Tom Strong is an Assosciate Professor in the Graduate Counselling Psychology program at the University of Calgary, and a therapist in private practice. A counsellor and educator with over twenty years of front line experience, he recently returned to academic life, bringing with him a practical focus on how a discursive perspective can enhance the collaborative practice of therapy, research, health care, education and supervision. His publications on these themes can be found in journals such as Family Process, the Journal of Systemic Therapies, Gecko, Human Systems, Australian and New Zealand Journal of Family Therapy, and The Journal of Collaborative Therapies. Tom is a contributing editor to The New Therapist, A South African journal for front line practitioners. His present writing and research focuses on how requests are articulated and negotiated in professional and lay conversations.

Kiwi Tamasese

Kiwi Tamasese is the co-ordinator of the Pacific Island section of the Family Centre, Lower Hutt, and currently leads an HRC funded research programme on Samoan mental health needs. She is a regular keynote speaker at international conferences in the areas of family therapy and policy, and community development. She is also a dynamic workshop presenter. Along with her colleagues Charles Waldegrave, Flora Tuhaka and the Reverend Walpiri Campbell, she is one of the founders of a position called 'Just Therapy', and is the author of materials that are included in 175.773 Principles of Just Therapy, and 175.774 Issues of Culture and Gender in Psychological Practice.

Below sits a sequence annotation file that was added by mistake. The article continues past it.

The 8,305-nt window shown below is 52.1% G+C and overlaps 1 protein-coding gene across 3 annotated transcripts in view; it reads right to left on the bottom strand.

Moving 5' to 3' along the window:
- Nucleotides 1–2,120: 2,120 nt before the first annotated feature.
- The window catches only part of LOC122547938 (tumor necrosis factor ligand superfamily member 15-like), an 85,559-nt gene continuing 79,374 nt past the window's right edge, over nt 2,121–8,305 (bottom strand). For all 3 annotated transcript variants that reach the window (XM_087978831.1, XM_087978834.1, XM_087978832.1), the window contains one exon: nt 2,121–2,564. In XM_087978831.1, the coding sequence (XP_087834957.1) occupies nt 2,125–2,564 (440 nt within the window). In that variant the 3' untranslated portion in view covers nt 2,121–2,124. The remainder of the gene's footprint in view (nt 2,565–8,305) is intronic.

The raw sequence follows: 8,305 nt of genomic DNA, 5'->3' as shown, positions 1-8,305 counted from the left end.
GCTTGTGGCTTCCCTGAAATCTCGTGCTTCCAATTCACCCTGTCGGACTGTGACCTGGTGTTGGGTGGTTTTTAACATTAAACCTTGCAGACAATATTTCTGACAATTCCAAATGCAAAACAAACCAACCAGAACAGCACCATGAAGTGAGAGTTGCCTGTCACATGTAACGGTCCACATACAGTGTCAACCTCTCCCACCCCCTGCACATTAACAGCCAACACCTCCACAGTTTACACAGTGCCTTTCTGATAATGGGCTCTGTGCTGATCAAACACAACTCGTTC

Flora Tuhaka

Flora Tuhaka is the co-ordinator of the Maori section of the Family Centre, Lower Hutt, and is currently involved in two FRST and one HRC research projects on health and income relationships amongst various Maori, Pacific Island and Pakeha groups. Flora is a regular keynote speaker at international conferences, both with respect to her community development research and her central position in the development of Just Therapy. She is a co-author of materials that are included in 175.773 Principles of Just Therapy, and 175.774 Issues of Culture and Gender in Psychological Practice.

Charles Waldergrave

Charles Waldegrave is a psychologist, a family therapist, an Anglican priest, a social policy analyst and researcher. He is the Pakeha (European) Co-ordinator of the Family Centre. He leads the Social Policy Research Unit there and is also a joint leader of the New Zealand Poverty Measurement Project, funded by 2 ongoing FoRST grants. He has published extensively in all the above areas, including 21 papers in refereed journals. Charles leads workshops and educational events regularly in New Zealand and internationally.

Dr Theresa Zakutansky

Theresa Zakutansky is Vice-President of Solutions Behavioural Health group where she practices in collaboration with Dr John Briggs. She is also the secretary of the Solution Focused Brief Therapy Association. She is an experienced workshop presenter, and a regular contributor, with Professor Miller and Dr Briggs, to our module on SFBT in 175.772 Contemporary Therapeutic Perspectives.

Last modified: 2 November 2007 © Massey University 2002